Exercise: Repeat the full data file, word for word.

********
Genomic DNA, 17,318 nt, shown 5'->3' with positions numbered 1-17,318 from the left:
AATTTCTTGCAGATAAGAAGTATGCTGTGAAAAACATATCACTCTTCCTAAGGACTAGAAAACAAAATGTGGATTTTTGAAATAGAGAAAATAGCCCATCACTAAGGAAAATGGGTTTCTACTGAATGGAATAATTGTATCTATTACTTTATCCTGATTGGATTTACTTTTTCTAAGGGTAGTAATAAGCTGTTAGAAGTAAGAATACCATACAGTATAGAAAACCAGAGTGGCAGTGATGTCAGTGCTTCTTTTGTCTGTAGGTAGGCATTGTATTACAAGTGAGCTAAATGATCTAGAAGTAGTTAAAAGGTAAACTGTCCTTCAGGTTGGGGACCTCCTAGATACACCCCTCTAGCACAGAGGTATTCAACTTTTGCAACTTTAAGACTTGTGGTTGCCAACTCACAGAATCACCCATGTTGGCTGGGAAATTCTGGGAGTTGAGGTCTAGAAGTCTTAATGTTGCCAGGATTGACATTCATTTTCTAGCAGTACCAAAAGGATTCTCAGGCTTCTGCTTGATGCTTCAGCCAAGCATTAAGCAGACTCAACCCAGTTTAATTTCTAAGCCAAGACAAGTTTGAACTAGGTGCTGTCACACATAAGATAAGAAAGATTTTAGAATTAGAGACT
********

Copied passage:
Genomic DNA, 17,318 nt, shown 5'->3' with positions numbered 1-17,318 from the left:
AATTTCTTGCAGATAAGAAGTATGCTGTGAAAAACATATCACTCTTCCTAAGGACTAGAAAACAAAATGTGGATTTTTGAAATAGAGAAAATAGCCCATCACTAAGGAAAATGGGTTTCTACTGAATGGAATAATTGTATCTATTACTTTATCCTGATTGGATTTACTTTTTCTAAGGGTAGTAATAAGCTGTTAGAAGTAAGAATACCATACAGTATAGAAAACCAGAGTGGCAGTGATGTCAGTGCTTCTTTTGTCTGTAGGTAGGCATTGTATTACAAGTGAGCTAAATGATCTAGAAGTAGTTAAAAGGTAAACTGTCCTTCAGGTTGGGGACCTCCTAGATACACCCCTCTAGCACAGAGGTATTCAACTTTTGCAACTTTAAGACTTGTGGTTGCCAACTCACAGAATCACCCATGTTGGCTGGGAAATTCTGGGAGTTGAGGTCTAGAAGTCTTAATGTTGCCAGGATTGACATTCATTTTCTAGCAGTACCAAAAGGATTCTCAGGCTTCTGCTTGATGCTTCAGCCAAGCATTAAGCAGACTCAACCCAGTTTAATTTCTAAGCCAAGACAAGTTTGAACTAGGTGCTGTCACACATAAGATAAGAAAGATTTTAGAATTAGAGACT